Scientists are finding it an enormous challenge to develop effective treatments for Alzheimer’s Disease (AD). Fortunately, the news is much more encouraging with regard to simple steps that anyone can take to reduce the risk of incurring the disease. A recently published study conducted in Cache County, Utah enrolled over 5,000 subjects to test the idea that antioxidants may protect the aging brain against oxidative damage associated with AD. The conclusion was that Vitamin C and E supplements in combination was associated with reduced AD prevalence. For more information, click here.
This Research Update column highlights articles related to recent scientific inquiry into the process of human aging. It is not intended to promote any specific ingredient, regimen, or use and should not be construed as evidence of the safety, effectiveness, or intended uses of the Juvenon product. The Juvenon label should be consulted for intended uses and appropriate directions for use of the product.
Dr. Treadwell answers your questions about Juvenon™ Cellular Health Supplement
QUESTION: I have a question about the dosage you recommend [one tablet two times per day]. I am female, 5′ 1″ and weigh about 130 pounds. Would that dosage be appropriate for me as well as for people who are of average height and weight? I wonder if perhaps my smaller stature would indicate that I take a lower dosage on a daily basis compared to someone who is 5′ 10″ or 6′ tall?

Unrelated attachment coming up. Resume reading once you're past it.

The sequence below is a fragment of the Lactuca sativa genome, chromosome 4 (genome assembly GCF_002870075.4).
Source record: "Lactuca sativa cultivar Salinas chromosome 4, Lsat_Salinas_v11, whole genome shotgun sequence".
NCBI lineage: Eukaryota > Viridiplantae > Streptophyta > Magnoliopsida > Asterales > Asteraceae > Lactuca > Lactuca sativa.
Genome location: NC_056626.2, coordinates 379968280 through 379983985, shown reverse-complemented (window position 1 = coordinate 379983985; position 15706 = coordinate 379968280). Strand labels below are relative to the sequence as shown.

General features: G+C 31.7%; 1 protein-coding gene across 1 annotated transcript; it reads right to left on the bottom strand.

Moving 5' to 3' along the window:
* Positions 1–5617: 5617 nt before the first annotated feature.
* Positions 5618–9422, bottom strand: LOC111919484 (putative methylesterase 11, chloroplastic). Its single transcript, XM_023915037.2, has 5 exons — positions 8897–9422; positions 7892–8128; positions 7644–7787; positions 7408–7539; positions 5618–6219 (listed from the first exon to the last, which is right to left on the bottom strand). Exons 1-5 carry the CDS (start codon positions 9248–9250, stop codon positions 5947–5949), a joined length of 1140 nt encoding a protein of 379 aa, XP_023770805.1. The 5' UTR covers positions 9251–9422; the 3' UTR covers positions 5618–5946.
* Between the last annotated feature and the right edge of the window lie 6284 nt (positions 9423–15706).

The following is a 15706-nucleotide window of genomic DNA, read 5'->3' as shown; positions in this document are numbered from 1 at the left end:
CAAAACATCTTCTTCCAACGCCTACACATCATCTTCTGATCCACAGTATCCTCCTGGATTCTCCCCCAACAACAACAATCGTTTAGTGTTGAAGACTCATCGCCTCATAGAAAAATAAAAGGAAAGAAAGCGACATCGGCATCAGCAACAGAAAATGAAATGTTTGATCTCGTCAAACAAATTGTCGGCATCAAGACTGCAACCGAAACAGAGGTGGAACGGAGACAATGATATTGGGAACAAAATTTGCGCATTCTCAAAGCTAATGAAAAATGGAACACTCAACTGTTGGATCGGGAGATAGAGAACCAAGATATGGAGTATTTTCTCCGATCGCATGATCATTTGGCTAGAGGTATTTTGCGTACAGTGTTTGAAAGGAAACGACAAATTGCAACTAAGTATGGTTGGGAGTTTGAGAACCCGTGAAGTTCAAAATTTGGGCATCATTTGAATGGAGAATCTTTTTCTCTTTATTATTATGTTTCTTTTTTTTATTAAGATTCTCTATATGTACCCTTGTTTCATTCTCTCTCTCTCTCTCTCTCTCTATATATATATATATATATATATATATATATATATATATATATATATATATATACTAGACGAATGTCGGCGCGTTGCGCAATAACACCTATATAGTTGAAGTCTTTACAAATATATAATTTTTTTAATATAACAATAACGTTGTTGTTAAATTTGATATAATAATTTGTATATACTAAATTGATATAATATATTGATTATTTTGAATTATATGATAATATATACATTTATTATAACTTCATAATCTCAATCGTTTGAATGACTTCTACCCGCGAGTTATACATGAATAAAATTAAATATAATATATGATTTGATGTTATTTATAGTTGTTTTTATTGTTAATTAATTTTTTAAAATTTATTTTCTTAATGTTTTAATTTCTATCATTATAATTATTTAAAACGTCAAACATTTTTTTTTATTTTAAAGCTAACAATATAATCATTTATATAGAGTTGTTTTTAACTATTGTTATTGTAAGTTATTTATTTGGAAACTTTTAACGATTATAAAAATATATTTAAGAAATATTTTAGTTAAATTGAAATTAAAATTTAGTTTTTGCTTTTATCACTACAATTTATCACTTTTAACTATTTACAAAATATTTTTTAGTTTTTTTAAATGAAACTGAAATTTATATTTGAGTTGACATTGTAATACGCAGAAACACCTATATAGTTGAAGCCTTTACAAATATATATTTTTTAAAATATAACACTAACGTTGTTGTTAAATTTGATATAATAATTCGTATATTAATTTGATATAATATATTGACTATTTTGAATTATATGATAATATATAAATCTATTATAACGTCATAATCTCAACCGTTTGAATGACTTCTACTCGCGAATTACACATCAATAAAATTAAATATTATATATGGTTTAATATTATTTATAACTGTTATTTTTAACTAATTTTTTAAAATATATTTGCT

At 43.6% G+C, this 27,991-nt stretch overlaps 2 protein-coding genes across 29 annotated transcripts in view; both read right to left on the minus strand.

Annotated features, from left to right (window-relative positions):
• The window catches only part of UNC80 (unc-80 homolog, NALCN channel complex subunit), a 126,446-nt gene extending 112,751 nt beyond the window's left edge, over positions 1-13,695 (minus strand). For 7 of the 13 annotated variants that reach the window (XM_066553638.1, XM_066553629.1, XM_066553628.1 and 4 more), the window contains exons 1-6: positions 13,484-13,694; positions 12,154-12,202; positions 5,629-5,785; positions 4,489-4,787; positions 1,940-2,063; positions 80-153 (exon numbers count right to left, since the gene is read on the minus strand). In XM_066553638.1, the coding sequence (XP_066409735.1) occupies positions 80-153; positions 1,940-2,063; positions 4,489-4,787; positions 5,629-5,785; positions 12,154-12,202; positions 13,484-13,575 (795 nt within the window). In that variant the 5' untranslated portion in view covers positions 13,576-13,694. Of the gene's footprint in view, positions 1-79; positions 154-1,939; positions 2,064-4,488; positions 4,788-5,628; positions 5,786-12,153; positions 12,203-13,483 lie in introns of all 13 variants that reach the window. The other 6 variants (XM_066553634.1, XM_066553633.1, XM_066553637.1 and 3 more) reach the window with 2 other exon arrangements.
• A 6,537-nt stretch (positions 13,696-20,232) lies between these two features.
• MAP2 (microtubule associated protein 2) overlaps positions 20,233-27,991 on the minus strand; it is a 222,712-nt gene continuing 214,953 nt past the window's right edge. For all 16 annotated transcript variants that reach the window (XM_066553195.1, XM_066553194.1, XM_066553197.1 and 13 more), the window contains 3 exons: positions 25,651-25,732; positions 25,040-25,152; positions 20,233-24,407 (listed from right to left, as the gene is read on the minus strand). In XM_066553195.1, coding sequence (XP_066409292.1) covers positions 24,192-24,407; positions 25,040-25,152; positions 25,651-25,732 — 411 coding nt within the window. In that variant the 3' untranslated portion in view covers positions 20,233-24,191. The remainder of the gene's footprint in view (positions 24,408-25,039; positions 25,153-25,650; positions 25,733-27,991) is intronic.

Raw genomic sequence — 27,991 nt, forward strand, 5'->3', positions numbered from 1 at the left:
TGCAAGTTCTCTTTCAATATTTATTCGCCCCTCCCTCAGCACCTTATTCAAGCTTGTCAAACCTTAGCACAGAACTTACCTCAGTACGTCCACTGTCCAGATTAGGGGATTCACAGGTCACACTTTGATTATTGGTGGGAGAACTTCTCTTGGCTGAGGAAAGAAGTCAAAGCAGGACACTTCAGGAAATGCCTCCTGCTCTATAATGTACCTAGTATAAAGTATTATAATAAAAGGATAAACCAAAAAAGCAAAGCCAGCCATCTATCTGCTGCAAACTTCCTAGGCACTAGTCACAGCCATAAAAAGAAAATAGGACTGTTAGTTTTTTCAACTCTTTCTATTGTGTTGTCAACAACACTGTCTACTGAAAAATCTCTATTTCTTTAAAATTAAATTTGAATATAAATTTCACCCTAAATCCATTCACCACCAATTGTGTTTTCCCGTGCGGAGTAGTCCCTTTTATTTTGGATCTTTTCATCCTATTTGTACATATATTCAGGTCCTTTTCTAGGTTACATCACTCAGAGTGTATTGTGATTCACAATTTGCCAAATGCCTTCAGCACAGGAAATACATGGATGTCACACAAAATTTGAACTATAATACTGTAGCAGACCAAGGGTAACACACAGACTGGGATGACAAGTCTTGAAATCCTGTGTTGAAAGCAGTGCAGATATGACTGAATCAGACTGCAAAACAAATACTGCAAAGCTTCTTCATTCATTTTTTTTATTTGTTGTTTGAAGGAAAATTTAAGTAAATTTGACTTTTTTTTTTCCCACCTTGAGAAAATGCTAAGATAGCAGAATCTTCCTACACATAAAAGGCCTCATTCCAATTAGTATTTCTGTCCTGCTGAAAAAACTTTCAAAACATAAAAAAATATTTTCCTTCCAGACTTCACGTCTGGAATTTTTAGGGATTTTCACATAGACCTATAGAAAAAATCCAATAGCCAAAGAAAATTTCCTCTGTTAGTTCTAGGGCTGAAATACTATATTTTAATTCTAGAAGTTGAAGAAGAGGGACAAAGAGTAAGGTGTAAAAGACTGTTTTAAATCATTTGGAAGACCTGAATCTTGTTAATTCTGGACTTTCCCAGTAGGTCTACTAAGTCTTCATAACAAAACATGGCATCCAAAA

M.V., via email
ANSWER: It is possible that one tablet/day is enough for you. Optimum dose appears to be more dependent on gene profile, diet and metabolism rather than the physical size of an individual. Our recommendation of 2 tablets/day is based on numerous human studies, in which the responses were examined over a range of doses. Our experience is that 2/day is optimal for more than 75% of people. However, some individuals find they obtain a more pronounced effect with a somewhat higher dose (up to 3 or even 4/day) and some prefer 1/day. Some people report that they take 2/day but take both tablets together with breakfast. Taking them too close to bedtime can interfere with sleep, whereas taking them earlier in the day can improve the quality of sleep. I suggest you experiment and find what works best for you.
Benjamin V. Treadwell, Ph.D., is a former Harvard Medical School associate professor and member of Juvenon’s Scientific Advisory Board.